Private school head pledges not to speak with media on results day

The head of Wellington College has said he will not speak to the press on GCSE results day, claiming newspapers do not give context to results.

The independent school will, from this summer, no longer actively provide information on its results for league tables produced by newspapers in the immediate aftermath of the August results.

Speaking exclusively to Schools Week, master of Wellington College, Julian Thomas (pictured) said: “Pulling out of the league tables makes no difference to how we are approaching education.

“But it does, perhaps, make clear we have principles we wish to stick to. And unless a league table gives a sense of context and gives an understanding of how every individual has been educated then they will always be used to draw incorrect comparisons.

“I’m a mathematician so I am always interested to see how people use statistics to create a story. Basically every single year, what comes out doesn’t illustrate the true situation.”

Instead, he said results would be no more than “one click away” from the school’s homepage. “A reporter could easily decide to include us in the league tables and there is nothing we can do about it.”

By contrast, Mr Thomas said he supported league tables, such as those produced by Schools Week that look at how well schools are serving disadvantaged pupils, as long as they gave context.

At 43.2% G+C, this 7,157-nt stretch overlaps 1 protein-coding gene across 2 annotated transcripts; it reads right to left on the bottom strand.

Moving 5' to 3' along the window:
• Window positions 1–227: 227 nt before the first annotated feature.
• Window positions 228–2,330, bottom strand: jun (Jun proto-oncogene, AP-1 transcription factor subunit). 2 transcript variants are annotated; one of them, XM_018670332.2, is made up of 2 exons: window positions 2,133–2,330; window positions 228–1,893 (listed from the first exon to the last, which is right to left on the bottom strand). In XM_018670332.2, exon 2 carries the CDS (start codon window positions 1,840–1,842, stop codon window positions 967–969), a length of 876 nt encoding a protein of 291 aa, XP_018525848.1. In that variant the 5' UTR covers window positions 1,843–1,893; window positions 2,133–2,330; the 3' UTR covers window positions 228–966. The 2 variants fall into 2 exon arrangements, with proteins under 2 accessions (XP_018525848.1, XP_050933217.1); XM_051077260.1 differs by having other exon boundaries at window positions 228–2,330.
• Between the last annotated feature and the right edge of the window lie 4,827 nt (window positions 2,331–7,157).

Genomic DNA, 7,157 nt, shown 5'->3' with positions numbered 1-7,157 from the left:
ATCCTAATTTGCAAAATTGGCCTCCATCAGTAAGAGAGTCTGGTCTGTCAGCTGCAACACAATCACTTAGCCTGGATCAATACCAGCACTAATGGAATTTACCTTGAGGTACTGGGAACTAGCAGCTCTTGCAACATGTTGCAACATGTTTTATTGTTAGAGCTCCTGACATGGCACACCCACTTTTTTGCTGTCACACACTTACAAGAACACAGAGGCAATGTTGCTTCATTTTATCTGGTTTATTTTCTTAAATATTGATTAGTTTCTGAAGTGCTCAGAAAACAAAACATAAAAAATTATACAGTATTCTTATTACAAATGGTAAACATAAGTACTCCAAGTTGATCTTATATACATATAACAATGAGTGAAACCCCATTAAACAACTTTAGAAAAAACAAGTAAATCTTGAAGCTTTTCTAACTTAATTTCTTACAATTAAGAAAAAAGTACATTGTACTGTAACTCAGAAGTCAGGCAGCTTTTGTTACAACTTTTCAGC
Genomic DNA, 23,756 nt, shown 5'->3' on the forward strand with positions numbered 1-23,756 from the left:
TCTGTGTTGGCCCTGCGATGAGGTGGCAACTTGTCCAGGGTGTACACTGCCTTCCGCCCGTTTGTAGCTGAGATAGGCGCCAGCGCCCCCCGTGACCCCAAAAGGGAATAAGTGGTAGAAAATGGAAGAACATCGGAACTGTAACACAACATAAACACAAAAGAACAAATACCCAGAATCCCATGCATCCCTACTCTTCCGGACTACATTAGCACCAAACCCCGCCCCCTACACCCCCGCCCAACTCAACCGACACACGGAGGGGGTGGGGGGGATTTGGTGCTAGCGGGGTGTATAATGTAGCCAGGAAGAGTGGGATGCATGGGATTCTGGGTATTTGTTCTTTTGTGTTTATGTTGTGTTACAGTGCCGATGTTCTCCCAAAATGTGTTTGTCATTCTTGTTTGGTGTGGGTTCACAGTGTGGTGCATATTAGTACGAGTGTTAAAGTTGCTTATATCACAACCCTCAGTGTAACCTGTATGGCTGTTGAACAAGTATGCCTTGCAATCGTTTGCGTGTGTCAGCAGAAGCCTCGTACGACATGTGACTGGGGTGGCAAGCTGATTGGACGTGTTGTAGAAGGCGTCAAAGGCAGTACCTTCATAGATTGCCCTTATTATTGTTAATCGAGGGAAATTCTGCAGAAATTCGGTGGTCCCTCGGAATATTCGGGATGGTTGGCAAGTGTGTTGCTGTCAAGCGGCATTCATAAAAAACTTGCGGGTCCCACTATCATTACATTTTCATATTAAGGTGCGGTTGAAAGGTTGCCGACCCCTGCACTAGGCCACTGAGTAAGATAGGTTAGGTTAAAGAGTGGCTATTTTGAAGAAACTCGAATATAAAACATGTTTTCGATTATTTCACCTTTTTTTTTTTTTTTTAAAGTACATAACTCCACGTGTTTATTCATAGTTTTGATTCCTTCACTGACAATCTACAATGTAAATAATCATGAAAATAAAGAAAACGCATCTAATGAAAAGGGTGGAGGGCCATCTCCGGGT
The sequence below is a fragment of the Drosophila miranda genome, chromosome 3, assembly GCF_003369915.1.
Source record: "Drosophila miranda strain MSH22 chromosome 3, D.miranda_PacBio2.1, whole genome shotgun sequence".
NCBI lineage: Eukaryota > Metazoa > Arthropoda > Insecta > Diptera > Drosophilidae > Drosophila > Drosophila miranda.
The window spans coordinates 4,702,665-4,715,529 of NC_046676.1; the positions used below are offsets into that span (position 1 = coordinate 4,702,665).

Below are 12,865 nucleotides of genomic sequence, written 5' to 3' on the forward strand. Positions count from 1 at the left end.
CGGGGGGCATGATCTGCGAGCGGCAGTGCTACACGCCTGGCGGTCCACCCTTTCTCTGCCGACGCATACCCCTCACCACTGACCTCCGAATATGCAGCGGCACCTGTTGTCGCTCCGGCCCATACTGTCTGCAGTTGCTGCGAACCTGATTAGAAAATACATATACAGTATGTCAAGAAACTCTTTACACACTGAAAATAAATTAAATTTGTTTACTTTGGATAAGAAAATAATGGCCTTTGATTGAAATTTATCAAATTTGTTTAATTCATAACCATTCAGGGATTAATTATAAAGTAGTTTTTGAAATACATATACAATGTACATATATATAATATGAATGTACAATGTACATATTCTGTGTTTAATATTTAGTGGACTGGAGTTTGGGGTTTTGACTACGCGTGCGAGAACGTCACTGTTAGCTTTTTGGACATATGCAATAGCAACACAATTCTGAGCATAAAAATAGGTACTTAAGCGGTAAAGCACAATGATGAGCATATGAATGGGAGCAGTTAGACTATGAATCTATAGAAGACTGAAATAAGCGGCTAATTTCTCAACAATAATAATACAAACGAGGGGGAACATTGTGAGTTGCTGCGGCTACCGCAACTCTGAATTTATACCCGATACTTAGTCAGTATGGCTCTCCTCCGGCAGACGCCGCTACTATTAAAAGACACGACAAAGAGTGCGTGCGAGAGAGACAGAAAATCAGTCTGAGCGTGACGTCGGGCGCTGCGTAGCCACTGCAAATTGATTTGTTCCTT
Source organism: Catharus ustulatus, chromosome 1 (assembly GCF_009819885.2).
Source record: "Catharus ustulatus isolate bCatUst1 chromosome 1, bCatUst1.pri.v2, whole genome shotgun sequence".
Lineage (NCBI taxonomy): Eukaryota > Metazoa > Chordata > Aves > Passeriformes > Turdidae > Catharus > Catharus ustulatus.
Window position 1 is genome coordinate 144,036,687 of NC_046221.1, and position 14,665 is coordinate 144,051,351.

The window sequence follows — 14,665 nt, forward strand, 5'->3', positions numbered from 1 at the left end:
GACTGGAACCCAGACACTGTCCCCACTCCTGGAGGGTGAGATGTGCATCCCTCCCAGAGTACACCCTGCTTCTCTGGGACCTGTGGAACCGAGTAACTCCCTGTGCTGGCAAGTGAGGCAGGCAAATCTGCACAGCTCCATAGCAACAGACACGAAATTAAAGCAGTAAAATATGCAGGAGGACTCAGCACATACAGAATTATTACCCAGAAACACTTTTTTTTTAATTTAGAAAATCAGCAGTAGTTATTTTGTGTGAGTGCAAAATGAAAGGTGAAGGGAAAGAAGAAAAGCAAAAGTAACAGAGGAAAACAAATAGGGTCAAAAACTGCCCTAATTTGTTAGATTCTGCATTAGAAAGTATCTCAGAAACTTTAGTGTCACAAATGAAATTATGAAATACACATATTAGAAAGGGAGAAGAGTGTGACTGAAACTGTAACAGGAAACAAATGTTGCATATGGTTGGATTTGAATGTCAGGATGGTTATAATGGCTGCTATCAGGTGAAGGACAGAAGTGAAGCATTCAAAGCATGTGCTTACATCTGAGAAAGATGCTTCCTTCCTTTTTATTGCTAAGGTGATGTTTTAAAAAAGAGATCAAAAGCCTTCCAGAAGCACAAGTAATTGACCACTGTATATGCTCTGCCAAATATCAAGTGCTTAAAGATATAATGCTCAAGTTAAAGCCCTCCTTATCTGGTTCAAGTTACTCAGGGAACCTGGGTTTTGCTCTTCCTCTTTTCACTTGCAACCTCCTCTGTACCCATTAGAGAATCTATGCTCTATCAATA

He conceded it was easier for independent schools to make this move, compared to their counterparts in the state sector.

Mr Thomas said: “I think it is time for everybody to reassess what really matters in education. I am not against the wide sharing of information, I think that’s really important.”

Warwick Mansell, a freelance journalist, said: “I suspect newspaper league tables published in the summer don’t have anything like the influence on Wellington as results do that put pressure in state schools through, for example, Ofsted inspections and school closure threats.

“But the results-are-everything culture has been a very negative feature of English education for the past 20 years or so, so he is right to speak out.

“Schools have to be given the ability to try to get away from a focus on performance indicators as ends in themselves.”

Mr Thomas said the decision had not been made in fear of being at the bottom of tables, as he expected Wellington’s results would continue to rise.

The school will still provide a full set of data to the Department for Education for publication in the annual performance tables, released in January.

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